In 1976, Phil Blair was expecting his first child and his best friend, Mel Katz, was engaged and going to be married in a few months. Both Blair’s wife and Katz’s fiancé expected to stay in Phoenix, where their men worked as fashion buyers for a local department store.
One of the most recognizable brands in the action sports industry began in 1997 with $50,000, a business plan and an idea to showcase a product the surf/skate/snow industry hadn’t really focused on before: watches.
It was never a part of Gerry Krippner’s plan to take over the family business, but 25 years after graduating with a bachelor's degree in mechanical engineering, he sat in front of a group of California State University, San Marcos students to discuss what it is like to be the CEO of a company founded by his father and co-owned by his brothers.
He’s an engineer who got his MBA in business from Harvard and a father of three who enjoys skiing, weightlifting and playing in his over-35 two-hand-touch football league.
George Hage, the chief executive officer of the security company HiTron, said that in the next few years, people should get used to being on camera a lot more often, and he wasn’t making a reference to YouTube.
Maureen Gray doesn’t feel like she needs to worry about a glass ceiling.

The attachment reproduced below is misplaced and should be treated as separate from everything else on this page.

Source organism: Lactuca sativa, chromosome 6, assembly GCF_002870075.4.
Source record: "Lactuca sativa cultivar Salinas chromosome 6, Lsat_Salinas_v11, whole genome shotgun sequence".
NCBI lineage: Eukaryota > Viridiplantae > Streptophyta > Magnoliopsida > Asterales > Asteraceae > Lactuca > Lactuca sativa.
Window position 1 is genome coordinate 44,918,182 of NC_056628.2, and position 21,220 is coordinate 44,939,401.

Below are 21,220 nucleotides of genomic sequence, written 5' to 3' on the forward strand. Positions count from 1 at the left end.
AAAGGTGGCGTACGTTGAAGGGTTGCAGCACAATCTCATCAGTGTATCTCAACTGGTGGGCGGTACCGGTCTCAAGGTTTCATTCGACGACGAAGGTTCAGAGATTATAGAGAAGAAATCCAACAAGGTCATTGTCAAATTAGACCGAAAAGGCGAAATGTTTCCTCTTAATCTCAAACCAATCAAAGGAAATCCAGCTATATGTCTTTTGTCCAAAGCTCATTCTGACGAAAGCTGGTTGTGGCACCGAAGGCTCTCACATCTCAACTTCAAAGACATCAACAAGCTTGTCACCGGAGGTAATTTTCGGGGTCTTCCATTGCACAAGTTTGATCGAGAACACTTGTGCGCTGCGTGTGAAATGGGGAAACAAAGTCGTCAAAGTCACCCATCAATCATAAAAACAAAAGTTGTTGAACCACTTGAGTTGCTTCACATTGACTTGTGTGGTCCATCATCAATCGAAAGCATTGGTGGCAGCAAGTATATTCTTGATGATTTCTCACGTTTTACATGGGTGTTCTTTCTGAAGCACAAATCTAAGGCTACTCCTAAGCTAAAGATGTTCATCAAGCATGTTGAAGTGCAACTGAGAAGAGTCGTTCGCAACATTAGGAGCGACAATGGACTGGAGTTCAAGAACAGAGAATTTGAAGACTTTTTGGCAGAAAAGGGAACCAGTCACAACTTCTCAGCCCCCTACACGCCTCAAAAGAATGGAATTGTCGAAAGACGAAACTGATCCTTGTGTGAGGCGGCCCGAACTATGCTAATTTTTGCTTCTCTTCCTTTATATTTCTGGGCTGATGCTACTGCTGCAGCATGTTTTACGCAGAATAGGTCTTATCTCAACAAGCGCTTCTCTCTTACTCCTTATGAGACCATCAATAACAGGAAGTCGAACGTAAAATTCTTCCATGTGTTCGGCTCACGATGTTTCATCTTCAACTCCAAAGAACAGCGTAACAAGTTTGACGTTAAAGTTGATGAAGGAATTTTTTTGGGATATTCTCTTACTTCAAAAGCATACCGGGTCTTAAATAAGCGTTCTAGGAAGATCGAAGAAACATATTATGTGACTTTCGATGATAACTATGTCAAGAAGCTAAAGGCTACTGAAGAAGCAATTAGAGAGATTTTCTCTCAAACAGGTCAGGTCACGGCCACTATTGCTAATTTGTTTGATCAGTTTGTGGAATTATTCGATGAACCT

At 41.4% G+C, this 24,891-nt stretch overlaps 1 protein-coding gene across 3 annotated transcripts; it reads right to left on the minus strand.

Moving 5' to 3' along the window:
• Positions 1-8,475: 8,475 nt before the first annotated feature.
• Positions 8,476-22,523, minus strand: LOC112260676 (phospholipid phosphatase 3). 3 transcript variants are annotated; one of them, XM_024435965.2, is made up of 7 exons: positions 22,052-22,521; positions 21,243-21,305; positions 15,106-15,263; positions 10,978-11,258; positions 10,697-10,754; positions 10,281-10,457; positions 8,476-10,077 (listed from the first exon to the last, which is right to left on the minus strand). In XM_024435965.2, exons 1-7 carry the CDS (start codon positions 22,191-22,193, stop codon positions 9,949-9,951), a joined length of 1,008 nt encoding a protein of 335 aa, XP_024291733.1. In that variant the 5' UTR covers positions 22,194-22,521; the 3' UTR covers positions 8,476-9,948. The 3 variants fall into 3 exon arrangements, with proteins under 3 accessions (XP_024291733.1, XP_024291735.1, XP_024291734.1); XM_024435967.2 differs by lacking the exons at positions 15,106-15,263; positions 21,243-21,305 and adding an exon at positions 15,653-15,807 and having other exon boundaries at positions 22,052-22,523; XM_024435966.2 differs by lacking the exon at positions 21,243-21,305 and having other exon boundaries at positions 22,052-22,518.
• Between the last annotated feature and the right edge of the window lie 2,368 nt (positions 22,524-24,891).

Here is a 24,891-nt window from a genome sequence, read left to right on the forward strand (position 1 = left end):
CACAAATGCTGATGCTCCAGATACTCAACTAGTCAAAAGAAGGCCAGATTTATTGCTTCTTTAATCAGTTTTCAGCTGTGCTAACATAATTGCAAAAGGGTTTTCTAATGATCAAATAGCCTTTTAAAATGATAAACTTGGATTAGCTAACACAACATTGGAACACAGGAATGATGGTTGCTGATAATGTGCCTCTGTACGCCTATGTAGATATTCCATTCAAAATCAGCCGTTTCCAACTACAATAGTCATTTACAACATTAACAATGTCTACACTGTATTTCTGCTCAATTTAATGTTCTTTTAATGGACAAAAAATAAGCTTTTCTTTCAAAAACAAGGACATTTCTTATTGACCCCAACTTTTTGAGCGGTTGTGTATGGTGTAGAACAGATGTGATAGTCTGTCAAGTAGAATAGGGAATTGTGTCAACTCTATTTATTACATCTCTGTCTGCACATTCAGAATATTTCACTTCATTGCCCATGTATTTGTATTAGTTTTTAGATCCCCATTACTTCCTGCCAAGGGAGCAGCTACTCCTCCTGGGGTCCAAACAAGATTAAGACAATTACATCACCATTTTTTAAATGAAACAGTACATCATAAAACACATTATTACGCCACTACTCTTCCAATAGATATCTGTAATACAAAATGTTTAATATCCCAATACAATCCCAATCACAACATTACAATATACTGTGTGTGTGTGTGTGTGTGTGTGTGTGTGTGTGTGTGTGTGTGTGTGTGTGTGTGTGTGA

Do what you are passionate about, and never waiver on your vision.
The wine business in Germany is steeped in traditions that are thousands of years old. Change is viewed as completely unnecessary.
It took a strict nun to nudge Michael Covert into medical administration nearly 40 years ago.
When eight out of 10 households use your product and 95 percent of the country’s population is familiar with it, where does a company go?
A professional motorcycle racer and investment banker on Wall Street, President of BikeBandit.com Ken Wahlster said his financial experience helped him be successful more than his time in the Grand Prix.
Cloud 9 Super Shuttle’s logo may look whimsical and not like an airport shuttle service, but that’s exactly what company President John Hawkins wants you to think.
Managers may not be able to increase productivity by giving their employees serotonin -- well, legally -- but they can boost production by making the work area a little more brain-friendly.
Jim Tenuto, president and CEO of Renaissance Executive Forums, is following his passions.
For Hitron President and CEO George Hage, life isn’t about age -- rather it is how one feels about life.
With a new book slated to hit the shelves and a energetic attitude that exudes determination, Consultant and CEO of The Human Factor Holly Green is all about success.